Olivia Ford: Talk a little bit about how and why the Working Group on U.S. Women and PrEP was convened. Who all is involved? What questions do you ultimately want to see answered through your work, in the short and the long term?
Dazon Dixon Diallo: There are many people who are on the Working Group; the three key leadership folks of the group — myself, Anna Forbes and Manju Chatani — all have long histories (or herstories) engaging in extending women’s HIV prevention options, starting with the microbicides conversation, and then post-CAPRISA study results, blending that microbicides conversation with an expanded focus on biomedical prevention options, by way of pre-exposure prophylaxis and other things that are in the pipeline.
We stepped up our interest when Gilead Pharmaceuticals submitted their investigational new drug application to get the FDA’s approval to expand the use of Truvada [tenofovir/FTC] and approve it as an HIV prevention strategy for at-high-risk U.S. adults, right? Men and women. But, even more specifically, what did this application for approval mean for women (especially if it was going to be fast-tracked); and not only that, but where were the women’s voices in expressing where we stand on some of these issues? And if we don’t have a stance, what are our questions? What do we need to know, so that we can take a position and advocate on behalf of insuring that women are kept safe — whether that meant approval, or non-approval, of PrEP?
So we looked to see who was holding the conversation. It wasn’t happening, so we started a conversation just around: What are we saying as women who are engaged in these issues, for and on behalf of women living in the U.S.? That started in March of 2012. And over the course of the year and a half since, we did a whole lot of work around identifying just those questions, those issues, and what positions we were taking.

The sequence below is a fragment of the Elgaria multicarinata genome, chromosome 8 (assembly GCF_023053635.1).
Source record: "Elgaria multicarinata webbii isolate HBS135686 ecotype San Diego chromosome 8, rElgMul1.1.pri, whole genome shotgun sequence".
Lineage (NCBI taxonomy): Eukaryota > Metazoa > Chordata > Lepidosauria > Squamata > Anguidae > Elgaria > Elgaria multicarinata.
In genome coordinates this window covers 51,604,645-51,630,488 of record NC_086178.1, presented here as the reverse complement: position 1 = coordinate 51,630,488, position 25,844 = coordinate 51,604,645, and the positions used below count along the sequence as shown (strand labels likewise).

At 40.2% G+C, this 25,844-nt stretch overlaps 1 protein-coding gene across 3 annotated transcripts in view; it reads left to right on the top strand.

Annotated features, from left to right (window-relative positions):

Anna Forbes: Certainly, the core of what we’ve done so far is the development of the position statement. It was, not surprisingly, a long and laborious process because, as you can see from the list of endorsers at the end of the statement, we have people from a wide range of disciplines and with a wide range of interests around this issue. But we felt that it was really important that we start by developing a very solid platform that articulated what we feel as though we know; what we need to know that we don’t know; what research we were calling for; and specifically what actions we were calling for from the federal government, with regard to PrEP. Because, as Dazon said, we felt as though there hadn’t been any consistent voice for women. And, of course, the level of attention to women around PrEP was very much affected by the fact that in both the FEM-PrEP trial and the VOICE PrEP trial, PrEP was shown to have no effectiveness among women. It seems very likely now, although we don’t have the hard evidence yet, that that had to do with the very low level of adherence.
So we were concerned about what happened now that the FDA has approved Truvada for sale as PrEP in the United States. What happens as it begins to be promoted? What happens as women begin to use it? How do we ensure that women have the information that they need? And what is going to be required, in terms of research, in terms of training providers, in terms of public media and social media campaigns to educate people about PrEP, so that they know what they can expect and what they shouldn’t expect it to be able to do as a prevention tool?…